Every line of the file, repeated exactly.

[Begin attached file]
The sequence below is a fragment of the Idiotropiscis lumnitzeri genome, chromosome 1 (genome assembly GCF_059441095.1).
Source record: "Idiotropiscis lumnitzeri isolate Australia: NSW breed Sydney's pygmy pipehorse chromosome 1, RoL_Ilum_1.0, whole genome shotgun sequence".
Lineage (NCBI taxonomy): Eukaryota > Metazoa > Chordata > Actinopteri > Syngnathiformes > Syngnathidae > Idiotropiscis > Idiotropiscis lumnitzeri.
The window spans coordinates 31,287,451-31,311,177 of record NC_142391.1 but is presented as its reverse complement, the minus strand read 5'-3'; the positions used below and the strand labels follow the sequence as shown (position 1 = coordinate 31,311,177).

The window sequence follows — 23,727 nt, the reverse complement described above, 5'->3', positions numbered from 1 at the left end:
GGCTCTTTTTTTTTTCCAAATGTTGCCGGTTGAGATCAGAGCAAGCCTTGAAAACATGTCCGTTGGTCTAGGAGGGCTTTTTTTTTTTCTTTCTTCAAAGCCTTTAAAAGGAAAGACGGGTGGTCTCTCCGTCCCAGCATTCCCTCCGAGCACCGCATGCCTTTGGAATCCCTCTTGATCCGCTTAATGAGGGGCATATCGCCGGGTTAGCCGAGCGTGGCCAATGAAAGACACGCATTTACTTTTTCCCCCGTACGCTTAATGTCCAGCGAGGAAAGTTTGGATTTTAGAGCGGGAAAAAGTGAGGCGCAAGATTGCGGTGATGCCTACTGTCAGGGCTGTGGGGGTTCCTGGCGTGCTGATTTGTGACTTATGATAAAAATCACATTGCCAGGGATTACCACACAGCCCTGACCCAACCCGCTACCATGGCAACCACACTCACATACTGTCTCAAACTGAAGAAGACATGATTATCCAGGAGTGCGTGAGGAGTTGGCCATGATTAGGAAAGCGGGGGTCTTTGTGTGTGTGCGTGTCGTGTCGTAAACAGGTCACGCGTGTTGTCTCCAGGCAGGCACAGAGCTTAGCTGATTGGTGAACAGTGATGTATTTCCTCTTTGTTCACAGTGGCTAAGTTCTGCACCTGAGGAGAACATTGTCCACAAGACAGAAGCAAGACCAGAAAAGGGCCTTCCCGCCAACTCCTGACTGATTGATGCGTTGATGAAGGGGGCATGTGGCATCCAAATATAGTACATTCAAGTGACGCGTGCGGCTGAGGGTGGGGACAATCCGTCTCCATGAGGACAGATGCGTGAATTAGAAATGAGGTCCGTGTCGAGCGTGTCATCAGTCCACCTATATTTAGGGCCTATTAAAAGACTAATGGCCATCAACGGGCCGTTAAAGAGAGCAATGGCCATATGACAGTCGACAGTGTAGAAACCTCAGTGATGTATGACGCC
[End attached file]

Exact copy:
The sequence below is a fragment of the Idiotropiscis lumnitzeri genome, chromosome 1 (genome assembly GCF_059441095.1).
Source record: "Idiotropiscis lumnitzeri isolate Australia: NSW breed Sydney's pygmy pipehorse chromosome 1, RoL_Ilum_1.0, whole genome shotgun sequence".
Lineage (NCBI taxonomy): Eukaryota > Metazoa > Chordata > Actinopteri > Syngnathiformes > Syngnathidae > Idiotropiscis > Idiotropiscis lumnitzeri.
The window spans coordinates 31,287,451-31,311,177 of record NC_142391.1 but is presented as its reverse complement, the minus strand read 5'-3'; the positions used below and the strand labels follow the sequence as shown (position 1 = coordinate 31,311,177).

The window sequence follows — 23,727 nt, the reverse complement described above, 5'->3', positions numbered from 1 at the left end:
GGCTCTTTTTTTTTTCCAAATGTTGCCGGTTGAGATCAGAGCAAGCCTTGAAAACATGTCCGTTGGTCTAGGAGGGCTTTTTTTTTTTCTTTCTTCAAAGCCTTTAAAAGGAAAGACGGGTGGTCTCTCCGTCCCAGCATTCCCTCCGAGCACCGCATGCCTTTGGAATCCCTCTTGATCCGCTTAATGAGGGGCATATCGCCGGGTTAGCCGAGCGTGGCCAATGAAAGACACGCATTTACTTTTTCCCCCGTACGCTTAATGTCCAGCGAGGAAAGTTTGGATTTTAGAGCGGGAAAAAGTGAGGCGCAAGATTGCGGTGATGCCTACTGTCAGGGCTGTGGGGGTTCCTGGCGTGCTGATTTGTGACTTATGATAAAAATCACATTGCCAGGGATTACCACACAGCCCTGACCCAACCCGCTACCATGGCAACCACACTCACATACTGTCTCAAACTGAAGAAGACATGATTATCCAGGAGTGCGTGAGGAGTTGGCCATGATTAGGAAAGCGGGGGTCTTTGTGTGTGTGCGTGTCGTGTCGTAAACAGGTCACGCGTGTTGTCTCCAGGCAGGCACAGAGCTTAGCTGATTGGTGAACAGTGATGTATTTCCTCTTTGTTCACAGTGGCTAAGTTCTGCACCTGAGGAGAACATTGTCCACAAGACAGAAGCAAGACCAGAAAAGGGCCTTCCCGCCAACTCCTGACTGATTGATGCGTTGATGAAGGGGGCATGTGGCATCCAAATATAGTACATTCAAGTGACGCGTGCGGCTGAGGGTGGGGACAATCCGTCTCCATGAGGACAGATGCGTGAATTAGAAATGAGGTCCGTGTCGAGCGTGTCATCAGTCCACCTATATTTAGGGCCTATTAAAAGACTAATGGCCATCAACGGGCCGTTAAAGAGAGCAATGGCCATATGACAGTCGACAGTGTAGAAACCTCAGTGATGTATGACGCC